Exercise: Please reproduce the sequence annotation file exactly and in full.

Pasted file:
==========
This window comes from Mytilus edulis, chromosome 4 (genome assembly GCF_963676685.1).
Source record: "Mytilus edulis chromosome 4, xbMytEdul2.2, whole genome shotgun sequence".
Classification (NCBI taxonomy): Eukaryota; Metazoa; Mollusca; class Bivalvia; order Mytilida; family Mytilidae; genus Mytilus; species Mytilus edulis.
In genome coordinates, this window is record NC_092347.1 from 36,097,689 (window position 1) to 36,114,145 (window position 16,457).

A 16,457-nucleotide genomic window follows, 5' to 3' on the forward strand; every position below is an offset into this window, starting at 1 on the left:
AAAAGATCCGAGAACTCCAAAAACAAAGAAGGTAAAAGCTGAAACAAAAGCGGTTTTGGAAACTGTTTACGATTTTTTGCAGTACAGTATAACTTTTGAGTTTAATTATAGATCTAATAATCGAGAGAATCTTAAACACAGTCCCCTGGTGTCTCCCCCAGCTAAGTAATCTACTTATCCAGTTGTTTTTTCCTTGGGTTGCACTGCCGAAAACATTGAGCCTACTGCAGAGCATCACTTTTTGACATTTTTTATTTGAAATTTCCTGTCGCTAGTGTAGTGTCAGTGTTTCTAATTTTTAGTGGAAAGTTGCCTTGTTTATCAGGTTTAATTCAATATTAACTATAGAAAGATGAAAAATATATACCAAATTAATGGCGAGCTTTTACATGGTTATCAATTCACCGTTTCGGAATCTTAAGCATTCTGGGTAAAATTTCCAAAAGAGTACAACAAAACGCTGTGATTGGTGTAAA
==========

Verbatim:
This window comes from Mytilus edulis, chromosome 4 (genome assembly GCF_963676685.1).
Source record: "Mytilus edulis chromosome 4, xbMytEdul2.2, whole genome shotgun sequence".
Classification (NCBI taxonomy): Eukaryota; Metazoa; Mollusca; class Bivalvia; order Mytilida; family Mytilidae; genus Mytilus; species Mytilus edulis.
In genome coordinates, this window is record NC_092347.1 from 36,097,689 (window position 1) to 36,114,145 (window position 16,457).

A 16,457-nucleotide genomic window follows, 5' to 3' on the forward strand; every position below is an offset into this window, starting at 1 on the left:
AAAAGATCCGAGAACTCCAAAAACAAAGAAGGTAAAAGCTGAAACAAAAGCGGTTTTGGAAACTGTTTACGATTTTTTGCAGTACAGTATAACTTTTGAGTTTAATTATAGATCTAATAATCGAGAGAATCTTAAACACAGTCCCCTGGTGTCTCCCCCAGCTAAGTAATCTACTTATCCAGTTGTTTTTTCCTTGGGTTGCACTGCCGAAAACATTGAGCCTACTGCAGAGCATCACTTTTTGACATTTTTTATTTGAAATTTCCTGTCGCTAGTGTAGTGTCAGTGTTTCTAATTTTTAGTGGAAAGTTGCCTTGTTTATCAGGTTTAATTCAATATTAACTATAGAAAGATGAAAAATATATACCAAATTAATGGCGAGCTTTTACATGGTTATCAATTCACCGTTTCGGAATCTTAAGCATTCTGGGTAAAATTTCCAAAAGAGTACAACAAAACGCTGTGATTGGTGTAAA